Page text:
Prop me up! Making use of household items to support your yoga practice

One day we’re in the studio, the next we’re online – it’s hard to keep up with all the changes sometimes! However, one thing that can remain constant, keeping us grounded throughout all this disturbance, is our yoga asana practice.

You may be a seasoned practitioner or someone new to yoga. Either way, there is a lot we can gain from incorporating props into our asana practice. Traditionally, we use blankets, bolsters, and yoga bricks, blocks and straps to support us, provided by our teachers. Given the ever-changing norms and rules around sharing items in studios and the shift to online teaching we now need to be a bit more creative about what we can use, as we may no longer have access. Many of us don’t have these items or can justify buying them right now. If you do want to invest, I highly recommend purchasing some bricks and a bolster as these are the trickiest to replicate at home – and are my favourite to play with. However the suggestions listed below are a great substitute. Have a play around with some of the items and find out which suits you and your needs best.

But first… what are the benefits of props

Props help us to:

  • find more steadiness and ease in our poses
  • feel safe and supported
  • release tension and stickiness
  • switch on inactive muscles
  • find a deeper stretch if that is what we need
  • learn more about our bodies – our range of motion, our limitations and our possibilities
  • improve our understanding of alignment

If you have ever seen a pose and thought “I can’t do that, my body is too stiff/weak/sore, etc” then props are the way to go. Even if this hasn’t crossed your mind, props allow you to experience a pose in new ways, bringing a sense of curiosity back to something you may have done many times before – what I’m trying to say is: don’t knock them till you try them.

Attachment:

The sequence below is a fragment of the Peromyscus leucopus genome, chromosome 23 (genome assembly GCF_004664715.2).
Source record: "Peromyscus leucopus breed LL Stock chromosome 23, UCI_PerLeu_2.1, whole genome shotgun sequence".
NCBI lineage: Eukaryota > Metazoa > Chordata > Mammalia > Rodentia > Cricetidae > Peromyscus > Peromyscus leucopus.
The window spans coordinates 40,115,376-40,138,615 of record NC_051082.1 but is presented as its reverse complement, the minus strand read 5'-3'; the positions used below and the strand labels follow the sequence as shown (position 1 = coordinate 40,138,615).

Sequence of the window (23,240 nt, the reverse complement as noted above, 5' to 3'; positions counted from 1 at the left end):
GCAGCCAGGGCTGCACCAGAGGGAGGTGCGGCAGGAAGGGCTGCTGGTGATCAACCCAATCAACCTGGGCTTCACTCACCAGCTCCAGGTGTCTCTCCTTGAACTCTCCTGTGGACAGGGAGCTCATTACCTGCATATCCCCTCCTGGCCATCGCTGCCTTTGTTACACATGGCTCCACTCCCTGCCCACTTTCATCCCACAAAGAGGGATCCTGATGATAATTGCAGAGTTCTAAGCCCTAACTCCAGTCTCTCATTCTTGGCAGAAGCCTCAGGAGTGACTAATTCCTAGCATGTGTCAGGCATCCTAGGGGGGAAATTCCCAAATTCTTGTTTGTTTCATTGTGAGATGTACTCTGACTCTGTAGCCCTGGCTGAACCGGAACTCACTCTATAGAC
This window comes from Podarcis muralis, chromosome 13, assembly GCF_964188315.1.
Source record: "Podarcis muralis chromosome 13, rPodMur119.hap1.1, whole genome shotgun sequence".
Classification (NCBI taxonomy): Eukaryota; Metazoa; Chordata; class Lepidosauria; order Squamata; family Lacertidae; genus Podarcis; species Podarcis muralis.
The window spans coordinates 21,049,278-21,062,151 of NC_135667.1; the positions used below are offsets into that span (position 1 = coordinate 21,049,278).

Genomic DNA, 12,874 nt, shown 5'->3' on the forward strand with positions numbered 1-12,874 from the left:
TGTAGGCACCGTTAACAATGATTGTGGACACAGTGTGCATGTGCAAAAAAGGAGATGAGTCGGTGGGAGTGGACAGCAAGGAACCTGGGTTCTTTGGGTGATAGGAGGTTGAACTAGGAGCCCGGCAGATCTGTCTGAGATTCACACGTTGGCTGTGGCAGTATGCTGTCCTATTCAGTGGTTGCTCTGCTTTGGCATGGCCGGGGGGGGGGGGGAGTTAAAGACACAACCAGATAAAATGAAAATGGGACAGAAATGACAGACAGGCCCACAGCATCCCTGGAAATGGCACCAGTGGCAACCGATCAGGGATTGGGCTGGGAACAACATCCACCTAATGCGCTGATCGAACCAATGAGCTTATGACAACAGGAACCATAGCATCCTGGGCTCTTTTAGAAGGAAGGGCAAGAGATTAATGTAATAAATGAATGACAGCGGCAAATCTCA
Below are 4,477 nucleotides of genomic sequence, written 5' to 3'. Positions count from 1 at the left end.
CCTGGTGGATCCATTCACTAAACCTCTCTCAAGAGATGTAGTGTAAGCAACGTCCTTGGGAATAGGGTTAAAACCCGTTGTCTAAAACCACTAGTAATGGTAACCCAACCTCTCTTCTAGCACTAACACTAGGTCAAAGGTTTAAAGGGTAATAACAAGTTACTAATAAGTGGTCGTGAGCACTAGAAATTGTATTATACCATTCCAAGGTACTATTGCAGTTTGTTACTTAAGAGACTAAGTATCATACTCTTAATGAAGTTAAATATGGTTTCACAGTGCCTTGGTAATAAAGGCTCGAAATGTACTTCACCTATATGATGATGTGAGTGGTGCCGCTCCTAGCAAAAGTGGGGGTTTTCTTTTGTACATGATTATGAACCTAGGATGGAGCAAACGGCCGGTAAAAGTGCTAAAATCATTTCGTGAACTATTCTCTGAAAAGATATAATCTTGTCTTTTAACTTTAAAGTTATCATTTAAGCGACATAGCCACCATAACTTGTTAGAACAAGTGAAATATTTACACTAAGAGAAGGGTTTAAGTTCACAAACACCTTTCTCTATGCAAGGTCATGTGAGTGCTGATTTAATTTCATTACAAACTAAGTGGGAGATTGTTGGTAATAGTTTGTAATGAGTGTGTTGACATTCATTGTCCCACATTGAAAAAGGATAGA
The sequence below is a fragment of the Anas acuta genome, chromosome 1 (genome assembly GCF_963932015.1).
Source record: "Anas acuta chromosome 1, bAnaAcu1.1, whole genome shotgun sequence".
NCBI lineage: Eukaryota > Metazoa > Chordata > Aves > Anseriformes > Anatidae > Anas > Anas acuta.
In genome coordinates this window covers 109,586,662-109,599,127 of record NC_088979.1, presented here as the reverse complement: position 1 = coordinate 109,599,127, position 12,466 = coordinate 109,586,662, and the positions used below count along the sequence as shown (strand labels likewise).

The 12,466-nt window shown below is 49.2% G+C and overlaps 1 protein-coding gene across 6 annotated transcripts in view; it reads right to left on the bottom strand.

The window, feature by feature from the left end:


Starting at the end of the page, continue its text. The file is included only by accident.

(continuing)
• can protect the knees during kneeling
  • placed under the buttocks, allow us to root through our sit bones and avoid discomfort in the knees during Crossed-legged or Seated Staff poses (as can yoga blocks)
  • can be placed between the buttocks and feet in Child’s pose if they don’t meet (as can yoga blocks)
  • can be folded into three lengthways and placed under the shoulders in Shavasana to open the chest
  • can support the head in supine poses (as can yoga blocks)

Try using:

  • beach or bath towel
  • throw or bed sheet


yoga, bolster, candle
  • help to create a solid foundation for meditation
  • make thunderbolt pose (Varjasana) more accessible if ankles, hip flexors or leg muscles tight
  • can be placed underneath the sacrum for a supported Bridge or Legs Up (the Wall) pose
  • placed lengthwise in the centre of the mat, students can shimmy their butts to the base of the bolster and lean back, lying on the bolster for a supported back bend
  • alternatively, students can lie sideways over the bolster for a side-body stretch
  • widthwise, and placed under the shoulders, they can support students in fish pose (Matsyasana)
  • or, under the knees, can support the lower back in Shavasana